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William J. Quinn

William John Quinn was a railroad executive and attorney who was active from the 1930s through the late1970s.

Quinn was the chairman and CEO of the Chicago-based Chicago, Milwaukee, St. Paul and Pacific Railroad (Milwaukee Road) in the 1970s and also held top executive posts at two other rail lines.

Born in St. Paul, Minn., Quinn received an undergraduate degree in 1933 from what is now the University of St. Thomas in his hometown. Quinn played on St. Thomas' hockey team and also developed a reputation as an expert debater. One of his debate partners was future Minnesota Supreme Court Chief Justice Robert Sheran.

After earning a law degree from the University of Minnesota in 1935, Quinn worked in private practice and as an assistant U.S. attorney in Minnesota.

He had a number of relatives in the railroad industry, and in 1940 was asked by a former colleague in the U.S. attorney's office to join him with the Soo Line.

"I didn't want to change jobs at the time, but I decided to give it a try," Quinn told the Chicago Tribune in 1960. "I've never regretted the decision."

During World War II, Quinn went on a leave of absence from the Soo Line to work for the FBI as a counterespionage agent. Based first in Louisville, Ky., and then in New York City, Quinn handled counterespionage cases involving the Germans and the Russians.

After the war, Quinn returned to the Soo Line as assistant commerce counsel, then became the railroad's general counsel. In 1954, the Chicago, Milwaukee, St. Paul and Pacific Railroad — better known simply as the Milwaukee Road — recruited Quinn to move to Chicago and become the railroad's general solicitor.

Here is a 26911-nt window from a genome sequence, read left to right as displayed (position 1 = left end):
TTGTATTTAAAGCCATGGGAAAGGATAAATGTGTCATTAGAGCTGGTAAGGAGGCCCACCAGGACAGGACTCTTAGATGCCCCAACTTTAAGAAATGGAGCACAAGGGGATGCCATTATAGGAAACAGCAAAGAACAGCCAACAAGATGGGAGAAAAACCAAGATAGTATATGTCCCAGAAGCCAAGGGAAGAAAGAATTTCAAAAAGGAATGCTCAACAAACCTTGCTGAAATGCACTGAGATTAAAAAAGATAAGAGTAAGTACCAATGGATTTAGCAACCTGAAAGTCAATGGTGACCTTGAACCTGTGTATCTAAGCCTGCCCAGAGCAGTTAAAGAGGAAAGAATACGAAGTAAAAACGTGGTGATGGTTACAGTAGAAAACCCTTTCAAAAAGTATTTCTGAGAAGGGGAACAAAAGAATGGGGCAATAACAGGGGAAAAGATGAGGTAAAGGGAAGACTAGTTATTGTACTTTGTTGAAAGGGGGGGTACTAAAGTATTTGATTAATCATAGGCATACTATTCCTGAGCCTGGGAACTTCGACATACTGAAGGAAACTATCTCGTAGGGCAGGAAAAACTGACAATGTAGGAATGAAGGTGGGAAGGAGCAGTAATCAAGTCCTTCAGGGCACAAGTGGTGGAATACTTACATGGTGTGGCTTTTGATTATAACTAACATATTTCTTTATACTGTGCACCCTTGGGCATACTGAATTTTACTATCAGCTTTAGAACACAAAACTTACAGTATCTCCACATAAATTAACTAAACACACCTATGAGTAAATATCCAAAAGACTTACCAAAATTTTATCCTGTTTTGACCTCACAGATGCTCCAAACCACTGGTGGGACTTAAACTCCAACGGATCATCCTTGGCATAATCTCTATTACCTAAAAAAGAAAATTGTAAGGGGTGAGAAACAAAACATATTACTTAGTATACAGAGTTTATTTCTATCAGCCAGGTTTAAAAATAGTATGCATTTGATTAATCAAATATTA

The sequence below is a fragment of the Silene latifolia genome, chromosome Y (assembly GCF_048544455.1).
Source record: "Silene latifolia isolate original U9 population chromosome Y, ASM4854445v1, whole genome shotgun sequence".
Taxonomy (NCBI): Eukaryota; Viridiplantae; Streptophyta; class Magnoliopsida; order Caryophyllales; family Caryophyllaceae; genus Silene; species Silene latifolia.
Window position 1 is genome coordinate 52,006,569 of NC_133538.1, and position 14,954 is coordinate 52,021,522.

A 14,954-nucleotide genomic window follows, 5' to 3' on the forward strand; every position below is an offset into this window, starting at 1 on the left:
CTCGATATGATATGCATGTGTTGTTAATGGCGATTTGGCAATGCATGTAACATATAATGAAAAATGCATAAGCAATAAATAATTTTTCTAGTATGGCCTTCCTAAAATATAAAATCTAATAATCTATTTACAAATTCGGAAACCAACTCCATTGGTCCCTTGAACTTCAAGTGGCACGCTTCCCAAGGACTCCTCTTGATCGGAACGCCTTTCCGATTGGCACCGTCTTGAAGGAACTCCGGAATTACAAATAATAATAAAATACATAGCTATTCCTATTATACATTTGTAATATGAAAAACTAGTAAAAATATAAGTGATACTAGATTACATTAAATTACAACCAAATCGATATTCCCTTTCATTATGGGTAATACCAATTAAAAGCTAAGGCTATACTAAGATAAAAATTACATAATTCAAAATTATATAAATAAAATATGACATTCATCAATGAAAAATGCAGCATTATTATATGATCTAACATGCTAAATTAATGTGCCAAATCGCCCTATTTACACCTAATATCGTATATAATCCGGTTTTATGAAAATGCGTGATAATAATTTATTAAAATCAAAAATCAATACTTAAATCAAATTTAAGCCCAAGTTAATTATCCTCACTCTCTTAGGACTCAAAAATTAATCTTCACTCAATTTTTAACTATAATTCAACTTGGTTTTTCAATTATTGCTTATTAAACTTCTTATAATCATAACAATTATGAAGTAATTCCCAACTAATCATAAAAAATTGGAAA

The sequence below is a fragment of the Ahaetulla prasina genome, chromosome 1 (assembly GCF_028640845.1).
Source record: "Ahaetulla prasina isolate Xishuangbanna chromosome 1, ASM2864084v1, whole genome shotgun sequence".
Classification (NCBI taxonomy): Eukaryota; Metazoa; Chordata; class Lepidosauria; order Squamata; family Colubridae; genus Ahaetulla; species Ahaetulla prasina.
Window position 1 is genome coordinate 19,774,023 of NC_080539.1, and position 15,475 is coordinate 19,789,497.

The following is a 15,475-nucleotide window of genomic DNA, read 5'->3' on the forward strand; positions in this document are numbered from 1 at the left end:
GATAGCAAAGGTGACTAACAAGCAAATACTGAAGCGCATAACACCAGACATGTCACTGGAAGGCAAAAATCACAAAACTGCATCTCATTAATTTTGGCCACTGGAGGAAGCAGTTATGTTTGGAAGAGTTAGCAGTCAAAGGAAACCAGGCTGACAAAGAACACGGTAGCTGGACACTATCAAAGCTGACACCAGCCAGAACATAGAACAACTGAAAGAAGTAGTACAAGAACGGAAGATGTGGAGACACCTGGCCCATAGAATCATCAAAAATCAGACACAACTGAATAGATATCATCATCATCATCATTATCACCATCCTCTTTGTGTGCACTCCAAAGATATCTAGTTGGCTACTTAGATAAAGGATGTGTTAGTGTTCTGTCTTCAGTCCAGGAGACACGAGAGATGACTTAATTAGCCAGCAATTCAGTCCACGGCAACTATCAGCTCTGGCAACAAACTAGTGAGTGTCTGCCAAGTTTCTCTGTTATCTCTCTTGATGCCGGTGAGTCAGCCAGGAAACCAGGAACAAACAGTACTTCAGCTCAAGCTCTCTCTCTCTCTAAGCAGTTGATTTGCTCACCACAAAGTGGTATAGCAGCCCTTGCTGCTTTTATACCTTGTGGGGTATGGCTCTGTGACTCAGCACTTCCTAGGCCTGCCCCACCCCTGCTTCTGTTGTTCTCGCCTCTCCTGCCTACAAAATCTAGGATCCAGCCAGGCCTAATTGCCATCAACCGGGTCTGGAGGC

The job appealed to Quinn, he told the Tribune in 1960, because while it was "down one notch," it offered "a bigger challenge."

In 1958, Quinn, then 46, became the youngest president the Milwaukee Road's 107-year history. Over the next decade-plus, Quinn considered several merger partners, including the Chicago, Rock Island and Pacific Railroad and the Chicago & North Western Railway, but couldn't get a deal.

In 1966, Quinn left the Milwaukee Road to become president of the Chicago, Burlington & Quincy Railroad. In 1970, the railroad merged with three other lines based in the Pacific Northwest to form the Burlington Northern Railroad, and Quinn was named the Burlington Northern's vice chairman.

Quinn returned in 1970 to his former employer, the Milwaukee Road, as its chairman. One of his noteworthy actions was his 1972 decision to discontinue the electrification of the Milwaukee Road's lines in the Pacific Northwest and to sell the copper wires above those tracks and shift to diesel locomotives on those lines. The move was a costly one for the Milwaukee Road, coming right before the 1973 oil crisis.

Quinn also championed combining Midwestern railroads as a way to eliminate duplicate tracks and facilities between Chicago and the West Coast. In the mid-1970s, he advocated merging the Milwaukee Road with the Burlington Northern.

Ultimately, however, the Milwaukee Road — like most Midwestern freight railroads — struggled in the 1970s from weak rail traffic, and the railroad filed for bankruptcy in December 1977.

"The size of our rail network cannot be supported by the revenues it generates," Quinn told members of Congress on Capitol Hill in Washington in January 1978.

In February 1978, he stepped down as the chairman and chief executive of the Milwaukee Road's parent holding company, Chicago Milwaukee Corp., but remained the Milwaukee Road's chairman and CEO in order to focus solely on the future of the railroad. In October 1978, Quinn retired from the Milwaukee Road as well.

Quinn was a board member of the College of St. Thomas from 1963 until 1994. After retiring, Quinn served on the board of Loyola University Chicago from 1979 until 1992.

William J Quinn was born on May 8, 1911, at St. Paul, Minnesota, and died on October 24, 2015 at the age of 104, at Glenview, Illinois.

Reference: Goldsborough, Bob (2015-11-18). "William J. Quinn, railroad executive, dies at 104". Chicago Tribune. Tribune Publishing. Retrieved 2015-11-20.

See also:

Milwaukee Road

Famous Railroad Personalities

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